Date of Award


Document Type


Degree Name

Doctor of Philosophy (PhD)


Oceanography and Coastal Sciences

First Advisor

John W. Day, Jr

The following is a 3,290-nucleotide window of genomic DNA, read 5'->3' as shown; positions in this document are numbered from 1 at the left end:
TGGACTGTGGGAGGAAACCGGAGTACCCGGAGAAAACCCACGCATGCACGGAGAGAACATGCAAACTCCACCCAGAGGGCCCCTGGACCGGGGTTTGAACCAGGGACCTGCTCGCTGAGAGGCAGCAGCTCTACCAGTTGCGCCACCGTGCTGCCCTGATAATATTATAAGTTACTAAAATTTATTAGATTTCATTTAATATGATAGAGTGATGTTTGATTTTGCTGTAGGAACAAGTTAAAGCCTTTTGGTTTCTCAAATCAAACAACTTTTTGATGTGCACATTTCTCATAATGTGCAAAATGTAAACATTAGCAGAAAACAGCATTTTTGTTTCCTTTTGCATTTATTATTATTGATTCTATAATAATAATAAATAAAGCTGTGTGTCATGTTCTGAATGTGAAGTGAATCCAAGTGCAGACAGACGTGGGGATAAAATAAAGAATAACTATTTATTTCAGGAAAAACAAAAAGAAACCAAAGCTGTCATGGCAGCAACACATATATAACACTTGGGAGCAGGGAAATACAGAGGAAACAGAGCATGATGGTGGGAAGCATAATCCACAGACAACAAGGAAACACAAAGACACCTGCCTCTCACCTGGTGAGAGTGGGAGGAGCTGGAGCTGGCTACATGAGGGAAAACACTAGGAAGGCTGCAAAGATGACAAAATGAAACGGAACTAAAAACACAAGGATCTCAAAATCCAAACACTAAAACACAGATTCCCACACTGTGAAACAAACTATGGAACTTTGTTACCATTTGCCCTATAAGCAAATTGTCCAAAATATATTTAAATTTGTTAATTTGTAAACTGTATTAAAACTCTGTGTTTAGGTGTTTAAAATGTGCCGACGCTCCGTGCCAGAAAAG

This dissertation uses two estuarine spatial models and energy analysis of two river diversions within the Mississippi Delta to test the hypothesis that natural river inputs maximize marsh coverage and have net societal benefits. Substantial advancements including a higher resolution, variable time-step hydrodynamic module, a mass-balance sediment component, and a marsh colonization routine, distinguished the Mississippi Deltas Model (MDM) from the Barataria-Terrebonne Landscape Simulation Model (BTELSS). These advancements made the MDM capable of simulating the progradation of river deltas with varying river regimes. No Action Plans (NAP), simulated by both models, were used as a baseline of comparison for simulations and predicted continued land loss in the Barataria and Terrebonne basins, and land gain in and around the Atchafalaya and Wax Lake Deltas. The river diversion simulation with the BTELSS resulted in the preservation of 113 km2 of marsh and identified river diversions as alternatives that can slow the rate of land loss in abandoned delta lobes. In the LDM simulations with magnified river flow and sediment discharge increased the growth of the deltas above the NAP rate of 2.5 km2/yr, and reversed the trend in surrounding marshes from land loss to land gain. Areas with diminished river inputs due to jetty construction experienced declines in marsh coverage. The results from the model simulations supported the hypothesis that natural river inputs maximize marsh coverage. The river diversion study demonstrated the ability of energy analysis to compare natural energies and economic resources on a common basis and identified a unique concentration of natural energies that characterize delta settings. By relying primarily upon renewable energies inherent in delta environments to produce both economic and ecological benefits, the diversions represent an important component of sustainable management plans for deltaic systems. The amount of additional energy exported due to the diversions outweighed the economic costs and supported the hypothesis that restoring riverine inputs to deltaic marshes has net societal benefits. By maximizing marsh coverage and producing societal benefits, the optimization of natural riverine inputs is a sustainable approach to protect and restore deltaic ecosystems.